Hundreds of thousands of people turned out across the United States on 24 March 2018 to participate in March for Our Lives, a grassroots protest against gun violence organized primarily by students moved to action as a result of recent mass school shootings that left dozens of innocent victims dead and injured.
Within a day of the nationwide marches, conspiracist web sites began trumpeting the claim that organizers working for billionaire George Soros had paid protesters $300 apiece to march and carry signs for the event. A report on YourNewsWire.com, for example, cited tweets by conservative Twitter personality Jacob Wohl purporting to provide evidence that the marches weren't as "grassroots" as they appeared:
#MarchForOurLives organizers paid protestors $300 each to attend the March 24 protest in Washington, D.C, according to reports.
Journalist Jacob Wohl found ads posted on Craigslist where Soros organizers looked to recruit paid protestors to attend the march.
“Here’s just one of many of the Craigslist ads where Soros Organizers were recruiting PAID protestors for #MarchForOurLives ! Don’t expect the MSM to talk about this,” the Editor In Chief for The Washington Reporter tweeted.
Wohl's tweets contained screenshots of the Craigslist ads he claimed were used to solicit paid protesters:
— Jacob Wohl (@JacobAWohl) March 25, 2018
Although the ads are authentic (we found additional examples targeting other U.S. cities where marches were planned), they clearly weren't soliciting paid protesters. On the contrary, they offered temporary sales positions to those interested in hawking march-related merchandise for a 20 percent commission:
MARCH FOR OUR LIVES anti-gun violence protest! Street team! CASH PAID (Los Angeles)
WE ARE HIRING UP UNTIL FRIDAY EVENING AT 7 PM
STILL HIRING 20-25 outgoing salespeople to sell merchandise at the gun March for Our Lives gun control protest. 50,000-100,000 people expected at Pershing Square in downtown L.A. SATURDAY, MARCH 24th
We will be selling March for Our Lives buttons, flags, wristbands, etc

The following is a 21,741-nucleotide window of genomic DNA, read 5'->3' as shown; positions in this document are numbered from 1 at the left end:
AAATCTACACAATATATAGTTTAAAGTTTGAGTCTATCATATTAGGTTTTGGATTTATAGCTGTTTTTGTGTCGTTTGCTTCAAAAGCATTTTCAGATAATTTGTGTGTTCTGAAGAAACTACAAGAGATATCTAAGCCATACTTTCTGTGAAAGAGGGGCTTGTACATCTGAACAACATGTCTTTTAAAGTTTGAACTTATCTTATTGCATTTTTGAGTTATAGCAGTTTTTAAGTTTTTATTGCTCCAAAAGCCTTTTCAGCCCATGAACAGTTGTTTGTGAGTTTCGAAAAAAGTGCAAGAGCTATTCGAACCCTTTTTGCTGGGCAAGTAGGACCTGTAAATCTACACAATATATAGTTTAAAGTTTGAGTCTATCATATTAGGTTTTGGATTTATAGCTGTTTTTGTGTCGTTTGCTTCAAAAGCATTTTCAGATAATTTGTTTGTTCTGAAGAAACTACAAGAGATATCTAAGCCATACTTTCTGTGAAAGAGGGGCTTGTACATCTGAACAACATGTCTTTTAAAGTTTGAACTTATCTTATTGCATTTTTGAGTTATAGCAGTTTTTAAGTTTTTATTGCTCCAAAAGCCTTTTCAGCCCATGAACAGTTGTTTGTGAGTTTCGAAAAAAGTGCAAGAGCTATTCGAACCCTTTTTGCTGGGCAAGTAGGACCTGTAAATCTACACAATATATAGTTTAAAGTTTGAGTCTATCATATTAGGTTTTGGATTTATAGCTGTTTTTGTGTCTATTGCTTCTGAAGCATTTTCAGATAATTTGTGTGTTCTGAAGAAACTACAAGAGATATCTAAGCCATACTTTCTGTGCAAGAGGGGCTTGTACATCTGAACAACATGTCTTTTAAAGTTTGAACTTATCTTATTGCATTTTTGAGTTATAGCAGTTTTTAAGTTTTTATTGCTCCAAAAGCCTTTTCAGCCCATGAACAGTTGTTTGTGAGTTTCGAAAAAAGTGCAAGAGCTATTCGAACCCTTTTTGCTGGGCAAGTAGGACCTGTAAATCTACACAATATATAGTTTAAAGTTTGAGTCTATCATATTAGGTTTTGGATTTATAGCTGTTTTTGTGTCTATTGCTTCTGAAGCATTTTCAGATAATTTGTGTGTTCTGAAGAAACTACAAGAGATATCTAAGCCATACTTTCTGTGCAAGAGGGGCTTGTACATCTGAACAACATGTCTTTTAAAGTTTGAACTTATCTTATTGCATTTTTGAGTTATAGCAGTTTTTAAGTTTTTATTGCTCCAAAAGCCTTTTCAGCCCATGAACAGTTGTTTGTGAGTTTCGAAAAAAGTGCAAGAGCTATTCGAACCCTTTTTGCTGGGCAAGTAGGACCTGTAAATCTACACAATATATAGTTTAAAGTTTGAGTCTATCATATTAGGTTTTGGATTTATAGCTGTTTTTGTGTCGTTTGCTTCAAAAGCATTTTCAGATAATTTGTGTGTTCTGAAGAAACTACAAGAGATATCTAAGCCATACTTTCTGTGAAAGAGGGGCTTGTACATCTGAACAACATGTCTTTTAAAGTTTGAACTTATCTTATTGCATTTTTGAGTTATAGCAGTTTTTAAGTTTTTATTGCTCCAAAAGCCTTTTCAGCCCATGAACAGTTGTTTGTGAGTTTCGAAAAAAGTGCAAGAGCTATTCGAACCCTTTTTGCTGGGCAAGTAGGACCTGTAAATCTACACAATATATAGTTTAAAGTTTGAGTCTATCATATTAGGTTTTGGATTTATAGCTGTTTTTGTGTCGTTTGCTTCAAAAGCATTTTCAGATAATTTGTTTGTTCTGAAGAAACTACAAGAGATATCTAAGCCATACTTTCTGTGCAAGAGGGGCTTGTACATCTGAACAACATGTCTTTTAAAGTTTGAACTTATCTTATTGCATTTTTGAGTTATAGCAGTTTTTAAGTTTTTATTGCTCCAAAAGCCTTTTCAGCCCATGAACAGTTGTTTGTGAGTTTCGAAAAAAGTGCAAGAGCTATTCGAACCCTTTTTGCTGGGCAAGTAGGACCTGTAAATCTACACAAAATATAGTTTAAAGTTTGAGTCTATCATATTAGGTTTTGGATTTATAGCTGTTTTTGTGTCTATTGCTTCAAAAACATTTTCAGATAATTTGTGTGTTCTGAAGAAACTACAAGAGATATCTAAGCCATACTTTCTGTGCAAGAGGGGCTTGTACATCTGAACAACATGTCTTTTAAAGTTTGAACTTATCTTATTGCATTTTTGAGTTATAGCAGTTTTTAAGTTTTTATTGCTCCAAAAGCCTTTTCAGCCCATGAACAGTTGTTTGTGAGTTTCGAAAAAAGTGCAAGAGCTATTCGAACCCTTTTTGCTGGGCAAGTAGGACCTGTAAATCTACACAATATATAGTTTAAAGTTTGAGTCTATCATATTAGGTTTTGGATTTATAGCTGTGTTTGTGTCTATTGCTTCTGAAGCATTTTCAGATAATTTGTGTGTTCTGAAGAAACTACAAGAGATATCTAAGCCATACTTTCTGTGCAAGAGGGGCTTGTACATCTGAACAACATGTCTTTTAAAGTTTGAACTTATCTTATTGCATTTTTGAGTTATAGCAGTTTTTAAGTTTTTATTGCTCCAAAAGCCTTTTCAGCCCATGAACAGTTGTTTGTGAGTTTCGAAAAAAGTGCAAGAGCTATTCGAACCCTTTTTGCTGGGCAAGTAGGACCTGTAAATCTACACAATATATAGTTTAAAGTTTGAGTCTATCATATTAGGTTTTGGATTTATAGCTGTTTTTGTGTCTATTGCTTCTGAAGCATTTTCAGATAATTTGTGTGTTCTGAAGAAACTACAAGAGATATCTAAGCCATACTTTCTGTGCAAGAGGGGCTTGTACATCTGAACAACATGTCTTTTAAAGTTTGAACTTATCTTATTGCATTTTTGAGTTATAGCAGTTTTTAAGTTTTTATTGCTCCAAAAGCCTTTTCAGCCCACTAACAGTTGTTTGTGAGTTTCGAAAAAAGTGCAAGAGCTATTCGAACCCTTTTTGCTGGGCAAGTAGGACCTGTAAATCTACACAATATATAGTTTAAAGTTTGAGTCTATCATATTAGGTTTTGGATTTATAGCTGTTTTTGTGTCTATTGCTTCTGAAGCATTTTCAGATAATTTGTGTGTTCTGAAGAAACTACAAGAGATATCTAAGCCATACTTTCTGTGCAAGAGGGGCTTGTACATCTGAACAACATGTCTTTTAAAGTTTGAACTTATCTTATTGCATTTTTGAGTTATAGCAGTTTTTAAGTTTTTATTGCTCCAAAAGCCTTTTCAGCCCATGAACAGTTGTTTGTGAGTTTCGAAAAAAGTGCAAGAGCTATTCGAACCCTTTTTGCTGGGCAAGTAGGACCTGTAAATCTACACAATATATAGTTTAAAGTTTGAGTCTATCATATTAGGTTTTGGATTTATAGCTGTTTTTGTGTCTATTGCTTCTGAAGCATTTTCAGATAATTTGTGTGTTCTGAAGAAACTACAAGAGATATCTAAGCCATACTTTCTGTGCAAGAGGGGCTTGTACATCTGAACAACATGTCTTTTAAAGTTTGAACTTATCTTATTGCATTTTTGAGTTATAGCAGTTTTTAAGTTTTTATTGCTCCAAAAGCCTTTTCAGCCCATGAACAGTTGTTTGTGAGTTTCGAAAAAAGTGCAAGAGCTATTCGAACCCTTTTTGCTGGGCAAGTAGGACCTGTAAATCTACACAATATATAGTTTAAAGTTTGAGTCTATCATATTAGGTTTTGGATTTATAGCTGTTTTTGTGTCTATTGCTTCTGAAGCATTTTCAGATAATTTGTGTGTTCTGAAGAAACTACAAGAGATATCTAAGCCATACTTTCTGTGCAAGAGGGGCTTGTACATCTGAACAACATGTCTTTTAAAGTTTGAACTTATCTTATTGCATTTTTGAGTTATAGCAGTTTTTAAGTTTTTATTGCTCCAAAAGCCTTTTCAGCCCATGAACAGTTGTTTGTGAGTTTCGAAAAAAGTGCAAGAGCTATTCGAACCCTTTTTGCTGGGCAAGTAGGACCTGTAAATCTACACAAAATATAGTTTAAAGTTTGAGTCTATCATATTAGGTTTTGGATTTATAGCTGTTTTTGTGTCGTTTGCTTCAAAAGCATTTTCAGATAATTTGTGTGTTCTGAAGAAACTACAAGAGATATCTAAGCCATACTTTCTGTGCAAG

Hours 7:30 am - 2 p.m.
Earn 20% commission on your sales. Average $120- $300++ CASH PAID
We have worked many resistance events, Women's Marches, etc. in L.A. over the last year. Our top sales people earn $200-$400+ per event!
Interested? Please send:
2) Recent photo
3) Cell # so we can text you work info
Thanks! We will update you work details via text message on Thursday evening!
A Google search turned up related ads (no longer extant as of this writing) soliciting managers for these sales teams, as well as for teams hired to sell merchandise at a "March for Science" event to be held the following month:
The content of the ads suggests they were placed by a third party (presumably a contractor), not by event organizers, and were intended to make a buck off of events sure to draw large crowds, not to recruit paid participants in those events. And nothing in their wording indicates a connection with George Soros or any of his organizations devoted to social activism.
Wohl reported in a follow-up tweet that when he answered one of the Craigslist ads, he received a response saying that although the sales positions had been filled, he could receive $50 for expenses if he chose to participate in the march:
Thanks for your offer to help us at #MarchForOurLives. Unfortunately we don't need anymore merch staff, but if you come to participate in the march, we can arrange to Venmo you $50 for your lunch and travel expenses." pic.twitter.com/RS67DmzuKN
— Jacob Wohl (@JacobAWohl) March 25, 2018
We note, however, that an offer of $50 to cover food and expenses does not prove Wohl's original claim that individuals were paid up to $300 each to protest. Moreover, we find it doubtful that a significant portion of the estimated 800,000 protesters who turned out in Washington, D.C. (to name just one city where a march took place) did so in response to a Craigslist solicitation for salespeople. (At $300 per protester, if only a quarter of the D.C. marchers turned out for the money, someone would have had to be prepared to shell out $60 million in cash.)
This is not the first time (nor do we expect it to be the last) that partisan groups have tried to discredit protesters by circulating claims that they were paid to show up. It was alleged without proof in March 2016, for example, that protesters who clashed with Donald Trump supporters at a Chicago event were political operatives hired via Craigslist ads soliciting "troublemakers" and paid by George Soros. Similar allegations circulated in the wake of Black Lives Matter demonstrations in 2015 and 2016. But although Soros-sponsored organizations have had a hand in promoting and supporting any number of progressive groups and social causes over the years, no evidence documents that the billionaire himself or his philanthropic entities have directly instigated or funded public protests, and to claim that these Craigslist ads are proof of just that earns this a rating of False.